On Evil

One of my absolute favorite blogs – now one of my new daily must-reads – has a brilliant post today on evil, what it is and how it manifests itself. It’s something I’ve been thinking a lot about lately as I read a new book (for me) on morality in the Third Reich (a full-blown book review will follow in a month or two, when I’m done with the superb tome). I guess the bottom line revelation for me derived from the book is how often the people who commit outlandishly evil acts do so believing they performing acts of supreme goodness, morality and public service. Morality and ethics were behind nearly every aspect of the Third Reich, though it was a unique form of morality, in which ridding society of perceived enemies who could drag it down and threaten its future was the noblest and most selfless act imaginable.

Okay, that was a bit of a digression. So back to the post. Mahablog cites a comment on a far-right Web site that offers a clear and succinct illustration of the “evil as morality” phenomenon. Here’s what the winger says as he lecture a “liberal.”

The difference between you and me is that, deep down inside, you cannot accept the fact that there are truly evil people in the world. The difference between the liberal and conservative viewpoints boils down to this: you think that, deep down inside, the Islamic nutjobs really only want to have a nice house and a yard, and raise their children in a loving and safe environment, just like all the people you know. Whereas I think that they are truly evil people, like the Nazis, that want more than anything else to destroy all that we hold dear. And they are more than willing to sacrifice their lives, their families, everything in their hatred of all that is good and beautiful.

Mahablog counters this with a breathtaking dose of logic.

What most righties don’t understand about evil is how seductive it is. The seduction begins with the notion that “his hatred of me is evil, but my hatred of him is justified.” The fellow who wrote that paragraph may not yet be completely besotted with evil, but he is sure as hell flirting with it.

I say evil is as evil does. It’s not who you are; it’s what you do, that is evil. Or not.

Again, I’m not saying that evil acts should be forgiven, or that people shouldn’t defend themselves from evil or seek to apprehend or even destroy dangerous people before they can harm others. I’m just saying that as we do these things, we must take care not to be seduced by evil ourselves. And that’s hard. It takes a lot of self-honesty and self-discipline.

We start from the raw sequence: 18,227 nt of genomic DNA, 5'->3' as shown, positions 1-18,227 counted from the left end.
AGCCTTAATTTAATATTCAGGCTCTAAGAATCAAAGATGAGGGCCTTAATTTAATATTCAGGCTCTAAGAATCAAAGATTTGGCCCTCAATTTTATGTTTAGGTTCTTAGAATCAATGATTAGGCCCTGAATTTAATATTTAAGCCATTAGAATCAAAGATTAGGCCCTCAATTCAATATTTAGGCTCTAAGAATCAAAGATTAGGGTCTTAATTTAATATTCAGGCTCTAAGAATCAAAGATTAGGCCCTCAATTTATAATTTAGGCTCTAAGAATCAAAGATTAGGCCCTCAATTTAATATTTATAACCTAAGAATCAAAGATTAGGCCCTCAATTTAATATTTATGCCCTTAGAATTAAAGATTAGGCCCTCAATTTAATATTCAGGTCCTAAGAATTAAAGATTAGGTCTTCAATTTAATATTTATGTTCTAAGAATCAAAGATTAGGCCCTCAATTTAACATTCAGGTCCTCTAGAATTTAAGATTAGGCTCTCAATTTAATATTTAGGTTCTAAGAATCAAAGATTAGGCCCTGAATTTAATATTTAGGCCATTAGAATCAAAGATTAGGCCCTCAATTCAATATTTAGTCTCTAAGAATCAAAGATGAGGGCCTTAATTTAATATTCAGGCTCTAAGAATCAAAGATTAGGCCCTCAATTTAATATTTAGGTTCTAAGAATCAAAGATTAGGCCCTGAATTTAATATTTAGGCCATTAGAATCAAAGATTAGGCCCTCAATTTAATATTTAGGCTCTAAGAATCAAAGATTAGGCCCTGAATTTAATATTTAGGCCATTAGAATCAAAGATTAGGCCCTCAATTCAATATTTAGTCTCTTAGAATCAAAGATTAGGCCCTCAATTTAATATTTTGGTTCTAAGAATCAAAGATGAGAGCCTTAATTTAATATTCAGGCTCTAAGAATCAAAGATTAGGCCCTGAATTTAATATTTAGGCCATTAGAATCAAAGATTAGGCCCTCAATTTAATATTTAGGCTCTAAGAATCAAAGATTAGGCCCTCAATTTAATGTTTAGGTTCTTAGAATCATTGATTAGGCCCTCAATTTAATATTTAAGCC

And it takes recognizing evil as evil. Evil doesn’t wear a big E on its T shirt. Evil can seem to be virtuous. It flatters your ego. And it can feel really good.

This fits in exquisitely with the book I’m reading, and reminds me that this phenomenon is probably as old as man himself. It’s something we must constantly be on guard against, which is why i cringe when I hear blanket generalizations about any group, be they Mexicans, immigrants, Arabs, Moslems, Jews – even conservatives.

Read the whole post. It is well, well worth it, as are the splendid comments. This is quickly becoming my favorite US domestic blog, almost up there with Josh Marshall.

edited at 10:30 Taiwan time

The Discussion: 5 Comments

I like what Pascal said about this: “Man is both beast and Angel, but whenever he tries too hard to be an Angel he ends up acting like a beast.”

April 4, 2006 @ 10:16 am | Comment

Two books I don’t agree with but would recommend you read would be ‘Hitler’s Willing Executioners” and “The Holocaust and Strategic Bombing.” I find the premise in the latter personally offensive but offers important insight.

April 4, 2006 @ 4:49 pm | Comment

I read Hitlers Willing Executioners the week it was released. Don’t get me started on that book – so many erroneous assumptions and so much sloppy history. I’ll look up the other bok,

April 4, 2006 @ 5:09 pm | Comment

A more appropriate one would be Viktor Klemperer’s “Language of the Third Reich”, which has recently been translated into English.

April 4, 2006 @ 6:50 pm | Comment

Two books I don’t agree with but would recommend you read would be ‘Hitler’s Willing Executioners” and “The Holocaust and Strategic Bombing.” I find the premise in the latter personally offensive but offers important insight.

ROFL. I can’t wait to read the latter. I doubt its insights are very important. I lost faith in that particular Left-critique of the war when I had to TA a WWII class and read Dower’s War Without Mercy closely for the first time, and discovered all sorts of problems, from basic historical misunderstandings to omissions of pertinent facts that seem deliberately designed to leader the reader astray — Dower lied, in other words. I’ll certainly have to take a look.


April 4, 2006 @ 7:23 pm | Comment

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